Research shows consumers are more willing to pay for local news than before COVID-19

Charlie Spargo's picture

People are convinced that access to local news now is more important than before the coronavirus crisis, according to research carried out on behalf of Axate.

The study from Research Interactive - who surveyed 2,116 individuals - also shows that high proportion of people would be willing to pay, with the highest percentage of respondents saying they'd be willing to pay small voluntary or compulsory payments. Currently, most mainstream media publications have implemented a subscription service to access their content behind a paywall, while a small proportion ask for voluntary funds.

45% of people think local news is more important to them now than before the COVID-19 crisis. This goes up to 56% when it comes to people aged between 18 and 24.

Where before, 24% of people consumed local news on a daily basis, that number has risen by 4%. 

39% were willing to pay in some way for local news, rising to 48% among 18-to-24 year-olds. Axate's service allows casual readers to pay for access to online news articles without subscriptions through its 'digital wallet' - and is backed by this research, which shows that the largest portion of respondents would like to pay compulsory or voluntary one-off payments for news.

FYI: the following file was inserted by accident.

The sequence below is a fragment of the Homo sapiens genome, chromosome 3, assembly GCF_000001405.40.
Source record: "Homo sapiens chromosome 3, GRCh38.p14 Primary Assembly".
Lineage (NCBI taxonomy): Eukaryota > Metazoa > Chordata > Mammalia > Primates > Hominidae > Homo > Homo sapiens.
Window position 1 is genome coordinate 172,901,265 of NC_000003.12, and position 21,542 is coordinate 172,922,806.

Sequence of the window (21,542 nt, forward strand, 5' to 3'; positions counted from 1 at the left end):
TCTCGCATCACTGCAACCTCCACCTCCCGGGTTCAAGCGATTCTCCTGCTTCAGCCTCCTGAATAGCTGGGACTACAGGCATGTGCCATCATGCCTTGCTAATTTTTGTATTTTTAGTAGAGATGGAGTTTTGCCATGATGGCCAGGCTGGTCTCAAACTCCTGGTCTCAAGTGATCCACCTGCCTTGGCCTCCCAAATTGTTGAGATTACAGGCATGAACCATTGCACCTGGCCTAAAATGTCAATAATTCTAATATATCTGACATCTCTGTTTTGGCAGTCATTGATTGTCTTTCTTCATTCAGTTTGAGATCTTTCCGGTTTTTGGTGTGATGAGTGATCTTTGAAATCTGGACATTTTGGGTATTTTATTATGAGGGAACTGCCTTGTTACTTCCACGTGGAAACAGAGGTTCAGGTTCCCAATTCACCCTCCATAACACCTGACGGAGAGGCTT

Axate has now launched a ‘pay if you can’ (PIYC) option for local newspapers, allowing readers to choose to support their local newspaper through a voluntary payment to read an article. Titles including the Maidenhead Advertiser, Slough and Windsor Express series and Barnsley Chronicle have already implemented the PIYC service.

Dominic Young, CEO at Axate, said: “These findings show how much people - and young people in particular - value local news: nearly 40% of people expressing an intention to pay or donate is unprecedented and offers a counterpoint to the assumption that advertising is the best business model. It’s encouraging to see, given the launch of Axate’s latest ‘pay if you can’ feature, that nearly five times as many people are willing to pay small amounts, whether on a voluntary or compulsory basis, than are willing to subscribe. 

"Local newspapers are facing a double whammy as print sales decline while advertising is near to non-existent. The sector is calling for government support, but can also demonstrate a willingness to help its own future by allowing its readers to pay to read. Our research and experience show that they will respond positively.”